Do bedbugs carry superbugs?
CHICAGO (Reuters) - Researchers in Canada have found bedbugs carrying antibiotic-resistant superbugs, a surprise finding because scientists had thought the pests were not capable of spreading infections.
The study was done by a team in a poor corner of Vancouver, where both bedbug infestations and strains of antibiotic resistant bacteria are increasing.
Dr. Marc Romney, a medical microbiologist at St. Paul's Hospital/Providence Health Care in Vancouver, decided to see if the two were related.
Romney and colleagues removed five of the pests from the clothes and skin of infested patients and tested them.
They found bedbugs carrying two types of drug-resistant bacteria, methicillin-resistant Staphylococcus aureus and vancomycin-resistant enterococci.
"I was a little surprised. Historically, bedbugs have not been associated with infections," Romney said in a telephone interview.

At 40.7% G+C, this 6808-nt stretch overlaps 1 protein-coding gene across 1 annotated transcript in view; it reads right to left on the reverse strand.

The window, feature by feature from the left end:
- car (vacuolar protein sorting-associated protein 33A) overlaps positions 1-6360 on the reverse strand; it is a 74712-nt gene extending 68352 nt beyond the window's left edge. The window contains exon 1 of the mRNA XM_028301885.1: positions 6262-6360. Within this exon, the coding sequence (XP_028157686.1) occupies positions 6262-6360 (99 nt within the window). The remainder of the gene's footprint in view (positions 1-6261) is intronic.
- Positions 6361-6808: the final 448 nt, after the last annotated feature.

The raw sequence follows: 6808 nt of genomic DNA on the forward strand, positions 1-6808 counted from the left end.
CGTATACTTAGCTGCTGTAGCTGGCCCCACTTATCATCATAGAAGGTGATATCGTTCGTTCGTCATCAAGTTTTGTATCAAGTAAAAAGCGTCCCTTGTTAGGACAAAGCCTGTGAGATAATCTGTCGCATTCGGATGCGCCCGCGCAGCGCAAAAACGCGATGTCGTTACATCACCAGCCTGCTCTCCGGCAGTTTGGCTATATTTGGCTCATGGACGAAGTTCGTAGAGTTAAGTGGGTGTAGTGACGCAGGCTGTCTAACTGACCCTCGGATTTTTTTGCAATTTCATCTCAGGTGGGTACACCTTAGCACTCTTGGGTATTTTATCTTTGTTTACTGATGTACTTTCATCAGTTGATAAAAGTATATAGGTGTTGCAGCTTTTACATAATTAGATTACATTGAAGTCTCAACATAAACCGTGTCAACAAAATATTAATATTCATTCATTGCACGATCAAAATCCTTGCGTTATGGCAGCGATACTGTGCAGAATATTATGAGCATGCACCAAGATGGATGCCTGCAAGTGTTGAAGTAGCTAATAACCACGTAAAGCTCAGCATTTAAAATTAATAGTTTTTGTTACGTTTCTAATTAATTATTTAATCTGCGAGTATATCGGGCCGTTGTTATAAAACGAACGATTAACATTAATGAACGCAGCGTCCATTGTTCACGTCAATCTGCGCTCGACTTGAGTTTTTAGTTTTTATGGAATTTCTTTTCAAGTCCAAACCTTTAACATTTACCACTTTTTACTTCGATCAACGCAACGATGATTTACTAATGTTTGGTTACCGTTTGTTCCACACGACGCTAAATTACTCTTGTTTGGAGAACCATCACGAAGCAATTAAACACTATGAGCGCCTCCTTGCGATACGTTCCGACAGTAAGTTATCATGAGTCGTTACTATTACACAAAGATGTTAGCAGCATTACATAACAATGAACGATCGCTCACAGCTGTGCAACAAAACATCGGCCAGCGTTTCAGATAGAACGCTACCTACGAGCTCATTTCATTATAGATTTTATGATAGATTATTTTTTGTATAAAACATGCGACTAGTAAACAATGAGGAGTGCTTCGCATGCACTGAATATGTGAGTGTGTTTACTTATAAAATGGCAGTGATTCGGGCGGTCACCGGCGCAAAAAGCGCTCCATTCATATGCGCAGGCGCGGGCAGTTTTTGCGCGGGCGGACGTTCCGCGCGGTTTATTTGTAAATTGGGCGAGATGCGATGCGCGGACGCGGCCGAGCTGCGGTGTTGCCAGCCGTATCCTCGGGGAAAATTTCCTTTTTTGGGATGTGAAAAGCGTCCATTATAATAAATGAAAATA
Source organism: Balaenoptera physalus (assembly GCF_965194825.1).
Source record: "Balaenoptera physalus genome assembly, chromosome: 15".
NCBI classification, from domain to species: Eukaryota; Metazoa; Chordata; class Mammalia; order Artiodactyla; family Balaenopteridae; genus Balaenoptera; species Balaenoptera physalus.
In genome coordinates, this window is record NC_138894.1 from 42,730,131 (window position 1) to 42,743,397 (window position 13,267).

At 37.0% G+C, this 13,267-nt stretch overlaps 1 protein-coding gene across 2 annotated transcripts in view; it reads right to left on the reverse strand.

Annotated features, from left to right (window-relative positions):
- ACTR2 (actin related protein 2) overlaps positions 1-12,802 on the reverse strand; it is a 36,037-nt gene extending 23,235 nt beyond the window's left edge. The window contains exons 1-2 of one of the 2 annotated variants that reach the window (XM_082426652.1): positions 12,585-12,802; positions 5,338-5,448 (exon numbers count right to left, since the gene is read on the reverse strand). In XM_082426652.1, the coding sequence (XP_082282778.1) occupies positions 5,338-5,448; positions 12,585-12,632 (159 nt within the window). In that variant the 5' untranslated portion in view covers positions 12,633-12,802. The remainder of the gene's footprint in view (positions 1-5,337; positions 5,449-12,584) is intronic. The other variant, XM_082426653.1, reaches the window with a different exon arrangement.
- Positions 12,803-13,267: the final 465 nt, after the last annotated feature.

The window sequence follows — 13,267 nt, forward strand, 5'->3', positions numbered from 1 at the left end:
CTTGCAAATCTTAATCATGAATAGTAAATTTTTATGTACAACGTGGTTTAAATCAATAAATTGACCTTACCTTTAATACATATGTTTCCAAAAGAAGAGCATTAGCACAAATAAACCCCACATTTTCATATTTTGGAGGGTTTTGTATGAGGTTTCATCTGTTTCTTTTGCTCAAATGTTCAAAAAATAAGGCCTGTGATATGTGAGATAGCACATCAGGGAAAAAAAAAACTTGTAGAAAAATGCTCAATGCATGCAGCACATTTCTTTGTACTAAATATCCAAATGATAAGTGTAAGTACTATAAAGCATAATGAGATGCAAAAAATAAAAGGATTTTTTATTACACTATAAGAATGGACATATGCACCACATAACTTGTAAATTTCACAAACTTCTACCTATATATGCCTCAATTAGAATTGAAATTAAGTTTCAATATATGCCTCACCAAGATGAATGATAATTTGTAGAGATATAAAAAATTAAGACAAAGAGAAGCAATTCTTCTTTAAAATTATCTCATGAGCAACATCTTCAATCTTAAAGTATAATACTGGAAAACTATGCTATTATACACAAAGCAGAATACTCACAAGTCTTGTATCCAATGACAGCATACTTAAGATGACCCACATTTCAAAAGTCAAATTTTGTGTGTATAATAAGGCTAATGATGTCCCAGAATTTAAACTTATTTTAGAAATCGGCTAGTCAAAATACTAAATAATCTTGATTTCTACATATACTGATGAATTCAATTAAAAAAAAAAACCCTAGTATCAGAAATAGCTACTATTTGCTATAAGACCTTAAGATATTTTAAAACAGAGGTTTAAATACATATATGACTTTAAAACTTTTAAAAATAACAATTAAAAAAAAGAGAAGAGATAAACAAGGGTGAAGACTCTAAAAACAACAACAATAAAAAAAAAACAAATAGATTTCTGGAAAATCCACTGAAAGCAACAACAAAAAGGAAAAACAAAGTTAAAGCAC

He said scientists have tested bedbugs to see if they carry blood-borne diseases, such as hepatitis or HIV. But so far, they have not been reported to carry infection.
Infestations of the bloodsucking bugs, which can cause severe itching, have made a comeback in cities such as Paris and New York in recent years.
Romney said the strain of MRSA they found requires skin to be somewhat compromised, and he thinks the bedbugs are providing that as people scratch their bites.
"Maybe the bedbug's bite is breaking down the patient's skin," he said.
He said that some of these pests may be carrying MRSA and going from individual to individual.
"The data are preliminary, but it suggests maybe there is an association," Romney said.
"Even though they can't carry hepatitis B and HIV, maybe they can carry resistant bacteria."
"Maybe it is yet another factor that could be responsible for this large increase in resistant bacteria in inner cities in North America," he said.
(Editing by Mohammad Zargham)
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